Have you ever looked at something innovative, something outside-the-box, and wondered, “What made someone think of that?” This issue of Strong Kids is virtually filled with outside-the-box ideas, technology, and events that make the lives of our region’s children and families better. Imagine putting a magnetic rod into the back of a child with scoliosis and using remote controls to allow that child to grow straight and tall. Just think of inviting teenagers with chronic illness and disability to a prom staged just for them. How about correcting the heart rhythm of a fetus by giving medication to the mother? Or raising money to build a children’s hospital while selling groceries and t-shirts and appliances? Or holding a party to finance a machine that will keep hundreds of children with heart defects alive? And picture a 1960’s jazz, R&B, and disco group coming to Rochester, NY, just so supporters of the children’s hospital can dance the night away! How did anyone come up with any of those?
It is all about creativity. Creativity is what keeps Golisano Children’s Hospital doing what it has done for this community for decades – ensuring the health of the children of this region now and long into the future. Whether we and our community partners are coming up with new fundraising strategies or bringing our educational technologies up to the level of current digital and networking capabilities or discovering new ways to make and keep children healthy, we succeed because of our creativity.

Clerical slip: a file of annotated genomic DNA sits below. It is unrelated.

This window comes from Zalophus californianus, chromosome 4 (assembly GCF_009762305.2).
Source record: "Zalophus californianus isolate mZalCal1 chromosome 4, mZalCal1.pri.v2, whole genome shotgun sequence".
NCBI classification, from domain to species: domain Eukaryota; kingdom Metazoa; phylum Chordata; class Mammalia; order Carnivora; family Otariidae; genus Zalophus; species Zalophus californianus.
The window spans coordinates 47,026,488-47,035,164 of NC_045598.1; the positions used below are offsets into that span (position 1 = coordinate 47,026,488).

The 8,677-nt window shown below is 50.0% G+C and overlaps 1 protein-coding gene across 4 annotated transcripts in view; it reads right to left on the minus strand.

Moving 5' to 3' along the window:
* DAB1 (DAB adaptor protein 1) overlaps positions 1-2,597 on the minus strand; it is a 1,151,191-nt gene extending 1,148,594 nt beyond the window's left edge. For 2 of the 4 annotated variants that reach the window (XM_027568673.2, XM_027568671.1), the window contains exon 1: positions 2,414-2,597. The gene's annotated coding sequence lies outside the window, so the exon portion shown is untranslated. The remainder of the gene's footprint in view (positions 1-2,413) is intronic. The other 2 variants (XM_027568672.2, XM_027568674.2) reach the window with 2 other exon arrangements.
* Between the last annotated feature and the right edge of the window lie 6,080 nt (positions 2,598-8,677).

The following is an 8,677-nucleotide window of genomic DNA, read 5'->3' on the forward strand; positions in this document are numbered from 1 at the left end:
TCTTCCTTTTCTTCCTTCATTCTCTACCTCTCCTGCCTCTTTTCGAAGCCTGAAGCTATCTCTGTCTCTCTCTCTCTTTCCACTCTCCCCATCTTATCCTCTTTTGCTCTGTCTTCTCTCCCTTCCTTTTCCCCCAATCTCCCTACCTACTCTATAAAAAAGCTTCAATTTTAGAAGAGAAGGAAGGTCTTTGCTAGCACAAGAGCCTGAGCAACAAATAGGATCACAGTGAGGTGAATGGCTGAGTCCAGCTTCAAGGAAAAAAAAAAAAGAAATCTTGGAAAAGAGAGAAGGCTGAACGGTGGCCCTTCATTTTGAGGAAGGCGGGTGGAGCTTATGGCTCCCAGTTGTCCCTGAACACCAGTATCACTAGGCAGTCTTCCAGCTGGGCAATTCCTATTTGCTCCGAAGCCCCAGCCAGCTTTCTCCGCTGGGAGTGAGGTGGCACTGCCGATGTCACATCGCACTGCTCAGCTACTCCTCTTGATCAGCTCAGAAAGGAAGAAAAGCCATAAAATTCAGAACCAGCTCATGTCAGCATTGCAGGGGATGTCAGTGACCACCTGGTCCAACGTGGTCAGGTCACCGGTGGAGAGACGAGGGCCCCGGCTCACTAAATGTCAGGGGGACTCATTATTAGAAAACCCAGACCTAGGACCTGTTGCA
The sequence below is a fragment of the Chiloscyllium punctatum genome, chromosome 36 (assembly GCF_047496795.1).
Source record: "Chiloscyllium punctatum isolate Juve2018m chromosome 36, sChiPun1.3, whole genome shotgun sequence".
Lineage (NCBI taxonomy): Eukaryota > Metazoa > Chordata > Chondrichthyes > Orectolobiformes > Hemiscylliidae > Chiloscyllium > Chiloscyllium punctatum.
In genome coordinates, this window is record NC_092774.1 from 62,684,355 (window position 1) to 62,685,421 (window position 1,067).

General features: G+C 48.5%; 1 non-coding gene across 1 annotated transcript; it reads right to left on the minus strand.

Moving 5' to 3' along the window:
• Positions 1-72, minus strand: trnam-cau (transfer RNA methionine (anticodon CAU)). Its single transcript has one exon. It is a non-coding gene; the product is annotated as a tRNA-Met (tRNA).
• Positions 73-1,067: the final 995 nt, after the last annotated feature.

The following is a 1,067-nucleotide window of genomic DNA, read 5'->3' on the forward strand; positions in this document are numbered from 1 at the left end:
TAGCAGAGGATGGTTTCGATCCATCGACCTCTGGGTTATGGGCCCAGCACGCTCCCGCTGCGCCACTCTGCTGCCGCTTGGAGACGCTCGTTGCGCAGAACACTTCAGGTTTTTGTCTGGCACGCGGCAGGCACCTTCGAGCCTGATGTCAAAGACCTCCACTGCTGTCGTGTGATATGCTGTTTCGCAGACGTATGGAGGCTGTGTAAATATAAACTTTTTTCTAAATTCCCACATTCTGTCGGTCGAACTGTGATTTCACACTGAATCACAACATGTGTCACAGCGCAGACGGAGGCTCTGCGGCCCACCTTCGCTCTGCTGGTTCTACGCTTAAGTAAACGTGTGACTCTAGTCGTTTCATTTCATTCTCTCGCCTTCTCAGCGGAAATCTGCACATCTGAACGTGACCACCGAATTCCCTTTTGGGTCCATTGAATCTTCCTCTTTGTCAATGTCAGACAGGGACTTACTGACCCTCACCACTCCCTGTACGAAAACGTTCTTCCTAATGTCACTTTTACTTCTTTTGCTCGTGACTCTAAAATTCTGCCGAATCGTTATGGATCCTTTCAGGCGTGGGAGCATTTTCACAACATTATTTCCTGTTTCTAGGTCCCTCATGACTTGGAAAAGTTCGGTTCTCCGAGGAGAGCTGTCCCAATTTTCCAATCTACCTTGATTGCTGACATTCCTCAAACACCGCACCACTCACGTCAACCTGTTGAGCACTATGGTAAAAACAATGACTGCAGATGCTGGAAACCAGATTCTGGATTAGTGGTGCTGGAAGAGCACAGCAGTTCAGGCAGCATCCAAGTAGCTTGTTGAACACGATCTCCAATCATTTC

Bringing creativity to real-world fruition takes three very important things: an adventurous and energetic spirit, the time and willingness to try it again if you fail the first time, and the finances that allow you to take a risk on something outside-the-box. For example, if you are in manufacturing, you only make what you already know you can sell unless you have the spirit of adventure (nothing ventured, nothing gained, as they say), the time for research and development until you get it right, and the capital to develop and market your new idea. It is the same way in academic medicine. We have no shortage of doctors and nurses and therapists and social workers with fantastic, outside-the-box ideas. And we have no shortage of energy and spirit. But it is only through endowment for salaries, for programs, for training that these wonderful, energetic people can afford the time for and the risk of trying something brand new that may not work exactly right the first time. The first Golisano Children’s Hospital prom, the recruitment of Dr. Vinocur, the development of the magnetic growing rod used by Dr. Sanders, the campaign that brought Walmart stores to us with an unparalleled commitment, all required investment and a willingness to try something new.
We have more frontiers to cross and more barriers to put behind us. I know we can count on you to keep us creative into the future!